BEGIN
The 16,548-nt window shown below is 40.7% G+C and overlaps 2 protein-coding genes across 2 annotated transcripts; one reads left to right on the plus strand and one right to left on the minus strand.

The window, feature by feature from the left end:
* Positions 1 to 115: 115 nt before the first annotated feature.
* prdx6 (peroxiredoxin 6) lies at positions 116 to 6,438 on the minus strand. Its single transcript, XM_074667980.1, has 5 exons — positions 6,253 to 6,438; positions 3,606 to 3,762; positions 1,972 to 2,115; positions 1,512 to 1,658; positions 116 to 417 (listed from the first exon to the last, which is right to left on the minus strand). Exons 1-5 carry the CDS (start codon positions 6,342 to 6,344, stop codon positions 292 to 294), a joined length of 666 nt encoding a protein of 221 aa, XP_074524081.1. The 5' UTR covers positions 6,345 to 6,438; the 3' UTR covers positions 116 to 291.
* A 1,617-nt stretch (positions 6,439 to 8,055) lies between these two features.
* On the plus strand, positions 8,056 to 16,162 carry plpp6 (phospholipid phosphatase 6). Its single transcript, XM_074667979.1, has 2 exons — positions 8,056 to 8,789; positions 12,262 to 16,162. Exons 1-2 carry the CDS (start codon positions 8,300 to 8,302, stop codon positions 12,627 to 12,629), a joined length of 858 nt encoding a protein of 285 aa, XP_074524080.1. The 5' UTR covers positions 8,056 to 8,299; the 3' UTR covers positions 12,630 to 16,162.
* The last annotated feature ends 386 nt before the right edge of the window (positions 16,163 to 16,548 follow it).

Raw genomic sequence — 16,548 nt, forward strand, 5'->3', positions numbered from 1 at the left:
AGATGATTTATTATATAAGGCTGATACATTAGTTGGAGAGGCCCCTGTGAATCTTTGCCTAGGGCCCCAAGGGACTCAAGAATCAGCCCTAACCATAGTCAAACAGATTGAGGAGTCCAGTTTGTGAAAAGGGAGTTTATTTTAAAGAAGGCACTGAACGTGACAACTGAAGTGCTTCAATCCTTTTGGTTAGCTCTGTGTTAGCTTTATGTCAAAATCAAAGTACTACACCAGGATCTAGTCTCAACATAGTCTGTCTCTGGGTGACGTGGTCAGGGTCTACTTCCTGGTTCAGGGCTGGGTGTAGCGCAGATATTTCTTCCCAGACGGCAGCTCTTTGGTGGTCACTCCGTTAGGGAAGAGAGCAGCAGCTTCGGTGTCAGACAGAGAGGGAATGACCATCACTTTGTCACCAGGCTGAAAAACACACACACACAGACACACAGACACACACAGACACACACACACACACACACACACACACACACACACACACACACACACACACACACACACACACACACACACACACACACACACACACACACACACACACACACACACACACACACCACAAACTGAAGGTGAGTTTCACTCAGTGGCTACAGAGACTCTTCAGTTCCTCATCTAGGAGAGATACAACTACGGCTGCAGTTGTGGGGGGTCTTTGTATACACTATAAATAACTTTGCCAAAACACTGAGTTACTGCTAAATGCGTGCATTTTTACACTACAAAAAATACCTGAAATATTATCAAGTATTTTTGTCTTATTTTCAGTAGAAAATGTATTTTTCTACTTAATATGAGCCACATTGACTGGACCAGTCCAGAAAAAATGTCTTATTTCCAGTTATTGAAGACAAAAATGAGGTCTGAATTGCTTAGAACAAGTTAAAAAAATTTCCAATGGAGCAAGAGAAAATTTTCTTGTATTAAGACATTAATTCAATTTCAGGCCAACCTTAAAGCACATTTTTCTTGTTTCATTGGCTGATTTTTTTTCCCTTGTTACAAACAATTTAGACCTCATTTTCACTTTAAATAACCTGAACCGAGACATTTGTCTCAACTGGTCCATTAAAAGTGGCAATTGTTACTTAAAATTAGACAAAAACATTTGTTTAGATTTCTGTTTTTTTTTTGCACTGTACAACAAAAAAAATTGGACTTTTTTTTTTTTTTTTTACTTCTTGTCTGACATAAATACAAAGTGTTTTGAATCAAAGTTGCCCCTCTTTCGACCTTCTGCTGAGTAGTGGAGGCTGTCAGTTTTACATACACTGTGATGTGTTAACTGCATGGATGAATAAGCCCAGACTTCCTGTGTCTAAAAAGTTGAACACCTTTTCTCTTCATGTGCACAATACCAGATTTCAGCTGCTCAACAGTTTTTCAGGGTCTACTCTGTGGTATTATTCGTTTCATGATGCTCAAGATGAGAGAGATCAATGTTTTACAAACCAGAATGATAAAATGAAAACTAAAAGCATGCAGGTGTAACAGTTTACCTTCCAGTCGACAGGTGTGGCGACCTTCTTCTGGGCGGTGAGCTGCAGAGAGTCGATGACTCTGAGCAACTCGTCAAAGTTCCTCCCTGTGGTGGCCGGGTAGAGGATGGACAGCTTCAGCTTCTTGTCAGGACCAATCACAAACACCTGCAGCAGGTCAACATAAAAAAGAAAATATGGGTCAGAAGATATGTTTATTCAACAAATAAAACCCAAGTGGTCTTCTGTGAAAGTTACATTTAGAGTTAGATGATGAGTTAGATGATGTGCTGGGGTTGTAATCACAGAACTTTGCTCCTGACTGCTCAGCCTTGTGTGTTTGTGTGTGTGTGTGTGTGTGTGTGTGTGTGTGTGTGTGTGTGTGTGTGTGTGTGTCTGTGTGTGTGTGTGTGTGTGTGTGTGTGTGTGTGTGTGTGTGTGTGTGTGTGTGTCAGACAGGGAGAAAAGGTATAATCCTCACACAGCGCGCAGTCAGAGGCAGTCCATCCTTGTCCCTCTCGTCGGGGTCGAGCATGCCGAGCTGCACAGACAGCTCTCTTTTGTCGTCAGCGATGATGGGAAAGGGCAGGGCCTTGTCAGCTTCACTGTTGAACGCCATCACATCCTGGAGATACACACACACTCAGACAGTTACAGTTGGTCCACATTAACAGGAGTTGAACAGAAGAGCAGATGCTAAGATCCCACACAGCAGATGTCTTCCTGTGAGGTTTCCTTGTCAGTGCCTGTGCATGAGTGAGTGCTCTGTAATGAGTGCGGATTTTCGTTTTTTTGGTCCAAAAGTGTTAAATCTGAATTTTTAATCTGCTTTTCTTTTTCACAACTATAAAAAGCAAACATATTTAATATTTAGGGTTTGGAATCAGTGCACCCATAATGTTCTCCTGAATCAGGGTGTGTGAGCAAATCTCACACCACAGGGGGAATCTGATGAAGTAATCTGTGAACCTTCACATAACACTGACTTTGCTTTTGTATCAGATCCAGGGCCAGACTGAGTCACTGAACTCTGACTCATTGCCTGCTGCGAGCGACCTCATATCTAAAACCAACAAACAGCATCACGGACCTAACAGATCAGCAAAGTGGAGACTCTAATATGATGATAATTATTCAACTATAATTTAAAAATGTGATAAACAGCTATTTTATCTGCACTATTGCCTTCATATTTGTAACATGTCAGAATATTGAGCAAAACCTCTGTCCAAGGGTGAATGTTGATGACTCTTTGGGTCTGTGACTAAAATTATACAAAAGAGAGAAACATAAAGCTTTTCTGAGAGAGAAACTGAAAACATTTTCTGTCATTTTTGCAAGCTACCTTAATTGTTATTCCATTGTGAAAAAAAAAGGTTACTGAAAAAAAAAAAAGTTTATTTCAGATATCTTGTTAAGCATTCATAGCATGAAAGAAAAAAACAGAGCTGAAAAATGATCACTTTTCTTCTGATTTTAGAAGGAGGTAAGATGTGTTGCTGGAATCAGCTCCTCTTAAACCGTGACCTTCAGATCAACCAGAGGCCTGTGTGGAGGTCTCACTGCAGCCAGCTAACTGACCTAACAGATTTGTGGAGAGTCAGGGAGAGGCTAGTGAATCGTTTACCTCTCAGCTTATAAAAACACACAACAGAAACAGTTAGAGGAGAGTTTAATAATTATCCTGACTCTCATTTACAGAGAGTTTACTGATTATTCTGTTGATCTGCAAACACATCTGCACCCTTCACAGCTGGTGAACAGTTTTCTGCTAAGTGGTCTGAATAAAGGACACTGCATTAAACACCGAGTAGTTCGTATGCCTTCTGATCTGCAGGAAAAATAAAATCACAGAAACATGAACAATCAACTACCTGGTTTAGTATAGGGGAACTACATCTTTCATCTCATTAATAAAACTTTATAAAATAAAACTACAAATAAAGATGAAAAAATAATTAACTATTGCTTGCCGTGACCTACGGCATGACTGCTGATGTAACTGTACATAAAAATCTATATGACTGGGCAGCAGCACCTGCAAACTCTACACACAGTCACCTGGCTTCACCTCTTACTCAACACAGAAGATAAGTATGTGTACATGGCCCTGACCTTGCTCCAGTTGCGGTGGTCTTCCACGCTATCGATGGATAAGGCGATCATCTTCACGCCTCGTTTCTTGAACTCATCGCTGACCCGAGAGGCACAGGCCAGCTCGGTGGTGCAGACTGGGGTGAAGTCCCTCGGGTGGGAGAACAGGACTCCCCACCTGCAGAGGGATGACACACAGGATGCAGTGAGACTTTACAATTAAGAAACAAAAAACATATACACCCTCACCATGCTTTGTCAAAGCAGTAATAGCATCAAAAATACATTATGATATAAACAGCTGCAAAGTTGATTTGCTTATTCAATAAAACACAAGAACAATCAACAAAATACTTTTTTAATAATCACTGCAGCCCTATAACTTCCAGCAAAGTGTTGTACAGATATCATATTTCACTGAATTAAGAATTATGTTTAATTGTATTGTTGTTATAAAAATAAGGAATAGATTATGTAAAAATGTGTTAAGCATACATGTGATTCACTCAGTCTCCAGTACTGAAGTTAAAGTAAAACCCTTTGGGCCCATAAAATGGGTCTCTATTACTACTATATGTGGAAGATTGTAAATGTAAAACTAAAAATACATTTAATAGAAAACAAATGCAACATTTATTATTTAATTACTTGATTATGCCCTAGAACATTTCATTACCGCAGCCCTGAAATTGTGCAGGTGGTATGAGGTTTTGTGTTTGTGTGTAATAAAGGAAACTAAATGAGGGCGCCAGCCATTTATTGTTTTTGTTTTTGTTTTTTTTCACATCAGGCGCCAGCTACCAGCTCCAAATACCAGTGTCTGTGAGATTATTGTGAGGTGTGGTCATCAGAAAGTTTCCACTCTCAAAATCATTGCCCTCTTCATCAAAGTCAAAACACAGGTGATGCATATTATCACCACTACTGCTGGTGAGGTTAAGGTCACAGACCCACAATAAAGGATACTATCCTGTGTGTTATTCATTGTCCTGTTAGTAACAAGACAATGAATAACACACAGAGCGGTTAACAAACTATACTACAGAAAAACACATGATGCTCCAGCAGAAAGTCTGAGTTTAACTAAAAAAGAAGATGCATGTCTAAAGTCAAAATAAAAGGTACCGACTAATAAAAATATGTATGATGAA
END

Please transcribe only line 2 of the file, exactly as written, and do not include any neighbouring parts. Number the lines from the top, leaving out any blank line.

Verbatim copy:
The window, feature by feature from the left end: